Not only did the question on the 2014 ballot paper make independence the contentious issue, it ensured that the Yes campaign was built around a contested concept. There was then, and still is, no single agreed definition of independence. The term, as it applied to Scotland, meant many different things to different people. Myriad individuals and groups within the Yes movement all presented voters with their own conception of and vision for independence. The Yes campaign became a confusing fog of competing messages and was thereby rendered very much less effective than it might have been.

Because independence is a contested concept, it is inherently susceptible to being misrepresented and burdened with all manner of prejudicial associations. It was, in other words, highly vulnerable to precisely the kind of negative propaganda effort to which the anti-independence campaign predictably resorted.

When people voted No in 2014 they were not voting FOR anything. They were voting AGAINST an idea of independence as something abstruse and fearful They were voting AGAINST what they had been led to believe was a “leap in the dark”; a voyage into uncharted waters where lurked ravenous monsters. They were voting AGAINST a nightmarish vision painted by a malignant rabble of liars and deceivers in the British government, the British parties and Better Together / Project Fear; with the willing assistance of the British media.

They most assuredly were not voting to remain in the UK.

Contrary to the impression given by John Swinney, the people of Scotland have never given their consent to the Union. They have never been asked. I would suggest that it is long past time this democratic deficiency was rectified.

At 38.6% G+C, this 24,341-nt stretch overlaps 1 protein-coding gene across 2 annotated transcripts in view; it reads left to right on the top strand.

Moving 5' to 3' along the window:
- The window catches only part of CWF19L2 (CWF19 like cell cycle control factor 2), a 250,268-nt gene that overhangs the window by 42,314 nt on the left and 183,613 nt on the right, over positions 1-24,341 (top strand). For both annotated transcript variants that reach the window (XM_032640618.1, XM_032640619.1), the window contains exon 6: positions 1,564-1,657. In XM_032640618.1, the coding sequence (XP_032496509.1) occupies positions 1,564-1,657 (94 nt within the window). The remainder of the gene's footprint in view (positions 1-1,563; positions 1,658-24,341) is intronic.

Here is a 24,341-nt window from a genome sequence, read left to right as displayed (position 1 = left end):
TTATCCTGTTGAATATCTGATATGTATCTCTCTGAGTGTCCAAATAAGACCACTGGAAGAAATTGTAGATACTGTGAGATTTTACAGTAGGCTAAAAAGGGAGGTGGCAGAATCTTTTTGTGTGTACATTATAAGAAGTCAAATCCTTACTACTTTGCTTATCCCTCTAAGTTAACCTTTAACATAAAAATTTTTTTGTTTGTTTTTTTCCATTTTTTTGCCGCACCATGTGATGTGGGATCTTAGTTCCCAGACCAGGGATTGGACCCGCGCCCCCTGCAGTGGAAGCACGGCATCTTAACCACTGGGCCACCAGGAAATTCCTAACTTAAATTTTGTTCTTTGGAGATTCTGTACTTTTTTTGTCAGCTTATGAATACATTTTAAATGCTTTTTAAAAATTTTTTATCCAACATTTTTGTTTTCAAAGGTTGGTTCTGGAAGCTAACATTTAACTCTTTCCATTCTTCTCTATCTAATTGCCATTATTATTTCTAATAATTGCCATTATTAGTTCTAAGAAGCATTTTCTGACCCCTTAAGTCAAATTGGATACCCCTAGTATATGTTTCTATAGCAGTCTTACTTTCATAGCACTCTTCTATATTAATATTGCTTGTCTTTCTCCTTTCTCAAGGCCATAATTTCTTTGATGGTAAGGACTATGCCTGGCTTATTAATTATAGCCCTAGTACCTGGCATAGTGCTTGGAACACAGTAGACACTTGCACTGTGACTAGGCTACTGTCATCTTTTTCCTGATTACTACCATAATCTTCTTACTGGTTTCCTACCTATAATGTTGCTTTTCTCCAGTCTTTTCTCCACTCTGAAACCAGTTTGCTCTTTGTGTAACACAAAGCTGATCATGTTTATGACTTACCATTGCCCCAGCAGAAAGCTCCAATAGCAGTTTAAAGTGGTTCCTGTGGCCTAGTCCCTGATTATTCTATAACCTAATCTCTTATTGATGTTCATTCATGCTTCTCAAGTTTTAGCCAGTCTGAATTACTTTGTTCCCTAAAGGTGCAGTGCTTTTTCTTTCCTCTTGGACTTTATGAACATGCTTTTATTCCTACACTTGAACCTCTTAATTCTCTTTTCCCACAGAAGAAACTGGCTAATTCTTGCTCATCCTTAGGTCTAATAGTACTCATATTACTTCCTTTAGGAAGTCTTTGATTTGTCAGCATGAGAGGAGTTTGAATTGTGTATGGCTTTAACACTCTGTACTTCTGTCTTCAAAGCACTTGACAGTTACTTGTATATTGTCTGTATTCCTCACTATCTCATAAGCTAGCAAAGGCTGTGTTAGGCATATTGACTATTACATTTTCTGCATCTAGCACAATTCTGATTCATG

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Crises and choices

John McDonnell offers an interesting argument for preserving the Union. Filter out the word-spray intended to put a patina of sense on that argument and what remains is the proposition that the more successive British governments do harm to Scotland the less feasible democratic constitutional reform becomes. The inescapable logic being that doing harm to Scotland is an effective way of preserving the Union. Which necessarily implies that those who wish to preserve the Union are powerfully motivated to do harm to Scotland.

This is not a new argument, of course. It is simply a variation on the theme of constant crisis as a means of social control. A theme familiar from the writings of George Orwell and other peddlers of dystopian visions. Perpetual war is probably the most common form of constant crisis. But this looks like it may soon be be knocked off the top spot by climate change. And, as you would expect, the dismal science of economics is always a contender.

Constant crisis is a particularly useful tool for social control because it is flexible enough to be adapted for almost any set of circumstances. The nature of the crisis is, obviously, an important factor. It needn’t be something as serious as armed conflict – which includes such as the ‘War on Terror’ and the ‘War on Drugs’. It can be something relatively low-key – such as the economic instability which is an ever-present background hum in our lives.